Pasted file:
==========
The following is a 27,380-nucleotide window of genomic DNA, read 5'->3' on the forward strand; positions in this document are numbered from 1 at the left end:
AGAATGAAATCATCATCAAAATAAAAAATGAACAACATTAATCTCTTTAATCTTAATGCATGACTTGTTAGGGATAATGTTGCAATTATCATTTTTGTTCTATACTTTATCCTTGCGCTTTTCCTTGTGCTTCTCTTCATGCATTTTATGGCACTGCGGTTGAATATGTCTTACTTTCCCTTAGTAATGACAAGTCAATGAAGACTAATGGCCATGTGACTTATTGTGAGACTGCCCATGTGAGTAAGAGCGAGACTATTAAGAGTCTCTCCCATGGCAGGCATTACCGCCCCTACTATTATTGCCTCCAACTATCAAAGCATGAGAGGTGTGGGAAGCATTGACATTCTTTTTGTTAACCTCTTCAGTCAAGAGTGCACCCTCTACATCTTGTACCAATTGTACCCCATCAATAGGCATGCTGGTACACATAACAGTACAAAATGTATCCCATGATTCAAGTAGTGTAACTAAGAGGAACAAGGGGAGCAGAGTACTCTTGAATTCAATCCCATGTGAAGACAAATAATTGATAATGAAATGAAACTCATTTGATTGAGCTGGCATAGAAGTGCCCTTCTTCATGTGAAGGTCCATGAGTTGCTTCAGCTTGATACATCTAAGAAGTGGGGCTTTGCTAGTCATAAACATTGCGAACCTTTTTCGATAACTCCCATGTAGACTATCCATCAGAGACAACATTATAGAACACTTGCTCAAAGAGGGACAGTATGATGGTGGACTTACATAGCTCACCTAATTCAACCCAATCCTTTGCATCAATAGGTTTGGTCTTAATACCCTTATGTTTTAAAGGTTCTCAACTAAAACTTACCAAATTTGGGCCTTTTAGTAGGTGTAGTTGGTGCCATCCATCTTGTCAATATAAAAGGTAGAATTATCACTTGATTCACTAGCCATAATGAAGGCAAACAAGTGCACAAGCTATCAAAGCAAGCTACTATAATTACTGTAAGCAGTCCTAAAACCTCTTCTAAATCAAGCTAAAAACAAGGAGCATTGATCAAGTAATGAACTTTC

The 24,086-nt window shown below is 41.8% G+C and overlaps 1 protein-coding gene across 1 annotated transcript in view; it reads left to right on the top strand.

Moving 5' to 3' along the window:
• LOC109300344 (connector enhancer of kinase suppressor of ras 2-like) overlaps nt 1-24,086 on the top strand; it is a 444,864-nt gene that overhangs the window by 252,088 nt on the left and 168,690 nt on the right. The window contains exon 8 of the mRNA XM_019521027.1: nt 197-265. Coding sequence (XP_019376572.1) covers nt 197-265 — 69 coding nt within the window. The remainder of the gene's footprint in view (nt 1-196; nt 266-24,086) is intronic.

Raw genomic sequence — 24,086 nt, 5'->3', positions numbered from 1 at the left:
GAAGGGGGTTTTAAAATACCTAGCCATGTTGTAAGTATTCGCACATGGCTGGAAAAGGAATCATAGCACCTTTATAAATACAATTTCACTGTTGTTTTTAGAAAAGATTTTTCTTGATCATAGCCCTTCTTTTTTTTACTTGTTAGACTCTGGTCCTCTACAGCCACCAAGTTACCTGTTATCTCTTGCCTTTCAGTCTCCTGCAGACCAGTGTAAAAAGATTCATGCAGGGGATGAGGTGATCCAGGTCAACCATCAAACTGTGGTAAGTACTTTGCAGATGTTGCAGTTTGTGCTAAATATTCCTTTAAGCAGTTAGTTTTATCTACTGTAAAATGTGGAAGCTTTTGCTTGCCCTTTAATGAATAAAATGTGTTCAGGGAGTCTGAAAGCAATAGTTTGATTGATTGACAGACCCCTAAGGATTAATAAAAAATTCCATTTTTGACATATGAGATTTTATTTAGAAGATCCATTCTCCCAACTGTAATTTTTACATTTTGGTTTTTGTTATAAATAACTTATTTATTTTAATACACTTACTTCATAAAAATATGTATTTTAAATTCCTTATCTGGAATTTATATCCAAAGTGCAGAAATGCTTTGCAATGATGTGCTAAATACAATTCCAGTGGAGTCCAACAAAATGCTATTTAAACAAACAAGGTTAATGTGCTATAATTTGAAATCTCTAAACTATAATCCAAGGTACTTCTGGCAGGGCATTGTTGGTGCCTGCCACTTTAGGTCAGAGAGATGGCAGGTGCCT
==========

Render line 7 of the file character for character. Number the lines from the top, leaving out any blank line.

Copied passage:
GAAGGGGGTTTTAAAATACCTAGCCATGTTGTAAGTATTCGCACATGGCTGGAAAAGGAATCATAGCACCTTTATAAATACAATTTCACTGTTGTTTTTAGAAAAGATTTTTCTTGATCATAGCCCTTCTTTTTTTTACTTGTTAGACTCTGGTCCTCTACAGCCACCAAGTTACCTGTTATCTCTTGCCTTTCAGTCTCCTGCAGACCAGTGTAAAAAGATTCATGCAGGGGATGAGGTGATCCAGGTCAACCATCAAACTGTGGTAAGTACTTTGCAGATGTTGCAGTTTGTGCTAAATATTCCTTTAAGCAGTTAGTTTTATCTACTGTAAAATGTGGAAGCTTTTGCTTGCCCTTTAATGAATAAAATGTGTTCAGGGAGTCTGAAAGCAATAGTTTGATTGATTGACAGACCCCTAAGGATTAATAAAAAATTCCATTTTTGACATATGAGATTTTATTTAGAAGATCCATTCTCCCAACTGTAATTTTTACATTTTGGTTTTTGTTATAAATAACTTATTTATTTTAATACACTTACTTCATAAAAATATGTATTTTAAATTCCTTATCTGGAATTTATATCCAAAGTGCAGAAATGCTTTGCAATGATGTGCTAAATACAATTCCAGTGGAGTCCAACAAAATGCTATTTAAACAAACAAGGTTAATGTGCTATAATTTGAAATCTCTAAACTATAATCCAAGGTACTTCTGGCAGGGCATTGTTGGTGCCTGCCACTTTAGGTCAGAGAGATGGCAGGTGCCT